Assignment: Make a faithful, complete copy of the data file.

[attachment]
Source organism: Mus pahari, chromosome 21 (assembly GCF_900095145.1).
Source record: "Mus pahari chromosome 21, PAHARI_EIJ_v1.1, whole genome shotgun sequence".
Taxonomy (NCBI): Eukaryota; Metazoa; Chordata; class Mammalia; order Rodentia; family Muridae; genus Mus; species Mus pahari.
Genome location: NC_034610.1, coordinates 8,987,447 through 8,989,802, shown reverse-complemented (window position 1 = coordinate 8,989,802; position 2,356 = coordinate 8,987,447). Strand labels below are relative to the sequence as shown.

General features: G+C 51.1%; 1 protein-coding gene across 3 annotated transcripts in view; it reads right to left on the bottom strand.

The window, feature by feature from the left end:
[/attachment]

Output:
Source organism: Mus pahari, chromosome 21 (assembly GCF_900095145.1).
Source record: "Mus pahari chromosome 21, PAHARI_EIJ_v1.1, whole genome shotgun sequence".
Taxonomy (NCBI): Eukaryota; Metazoa; Chordata; class Mammalia; order Rodentia; family Muridae; genus Mus; species Mus pahari.
Genome location: NC_034610.1, coordinates 8,987,447 through 8,989,802, shown reverse-complemented (window position 1 = coordinate 8,989,802; position 2,356 = coordinate 8,987,447). Strand labels below are relative to the sequence as shown.

General features: G+C 51.1%; 1 protein-coding gene across 3 annotated transcripts in view; it reads right to left on the bottom strand.

The window, feature by feature from the left end: